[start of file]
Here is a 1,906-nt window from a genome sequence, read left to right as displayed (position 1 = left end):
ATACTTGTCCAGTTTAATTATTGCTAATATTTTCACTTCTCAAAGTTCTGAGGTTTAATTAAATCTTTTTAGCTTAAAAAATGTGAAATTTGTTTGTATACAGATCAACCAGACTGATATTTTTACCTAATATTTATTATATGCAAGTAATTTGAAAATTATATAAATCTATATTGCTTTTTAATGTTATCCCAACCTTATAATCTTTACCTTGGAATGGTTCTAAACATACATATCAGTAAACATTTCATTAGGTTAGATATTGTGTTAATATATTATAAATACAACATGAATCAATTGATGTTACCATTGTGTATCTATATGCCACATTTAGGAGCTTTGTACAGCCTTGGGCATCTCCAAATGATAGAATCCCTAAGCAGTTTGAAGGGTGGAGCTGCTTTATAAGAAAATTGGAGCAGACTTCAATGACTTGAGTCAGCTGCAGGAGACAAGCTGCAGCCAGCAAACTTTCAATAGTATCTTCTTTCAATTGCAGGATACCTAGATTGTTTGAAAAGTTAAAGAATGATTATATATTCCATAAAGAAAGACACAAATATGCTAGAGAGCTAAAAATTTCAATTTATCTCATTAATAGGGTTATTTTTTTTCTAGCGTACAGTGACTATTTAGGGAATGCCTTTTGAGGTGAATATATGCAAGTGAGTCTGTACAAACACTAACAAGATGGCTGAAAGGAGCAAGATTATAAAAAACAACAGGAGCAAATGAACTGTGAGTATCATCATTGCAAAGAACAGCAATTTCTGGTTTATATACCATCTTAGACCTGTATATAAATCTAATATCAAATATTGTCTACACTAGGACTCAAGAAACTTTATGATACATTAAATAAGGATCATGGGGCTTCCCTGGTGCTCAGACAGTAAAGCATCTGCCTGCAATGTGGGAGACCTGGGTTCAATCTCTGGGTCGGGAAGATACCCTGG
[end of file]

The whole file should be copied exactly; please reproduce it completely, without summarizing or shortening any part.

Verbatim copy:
Here is a 1,906-nt window from a genome sequence, read left to right as displayed (position 1 = left end):
ATACTTGTCCAGTTTAATTATTGCTAATATTTTCACTTCTCAAAGTTCTGAGGTTTAATTAAATCTTTTTAGCTTAAAAAATGTGAAATTTGTTTGTATACAGATCAACCAGACTGATATTTTTACCTAATATTTATTATATGCAAGTAATTTGAAAATTATATAAATCTATATTGCTTTTTAATGTTATCCCAACCTTATAATCTTTACCTTGGAATGGTTCTAAACATACATATCAGTAAACATTTCATTAGGTTAGATATTGTGTTAATATATTATAAATACAACATGAATCAATTGATGTTACCATTGTGTATCTATATGCCACATTTAGGAGCTTTGTACAGCCTTGGGCATCTCCAAATGATAGAATCCCTAAGCAGTTTGAAGGGTGGAGCTGCTTTATAAGAAAATTGGAGCAGACTTCAATGACTTGAGTCAGCTGCAGGAGACAAGCTGCAGCCAGCAAACTTTCAATAGTATCTTCTTTCAATTGCAGGATACCTAGATTGTTTGAAAAGTTAAAGAATGATTATATATTCCATAAAGAAAGACACAAATATGCTAGAGAGCTAAAAATTTCAATTTATCTCATTAATAGGGTTATTTTTTTTCTAGCGTACAGTGACTATTTAGGGAATGCCTTTTGAGGTGAATATATGCAAGTGAGTCTGTACAAACACTAACAAGATGGCTGAAAGGAGCAAGATTATAAAAAACAACAGGAGCAAATGAACTGTGAGTATCATCATTGCAAAGAACAGCAATTTCTGGTTTATATACCATCTTAGACCTGTATATAAATCTAATATCAAATATTGTCTACACTAGGACTCAAGAAACTTTATGATACATTAAATAAGGATCATGGGGCTTCCCTGGTGCTCAGACAGTAAAGCATCTGCCTGCAATGTGGGAGACCTGGGTTCAATCTCTGGGTCGGGAAGATACCCTGG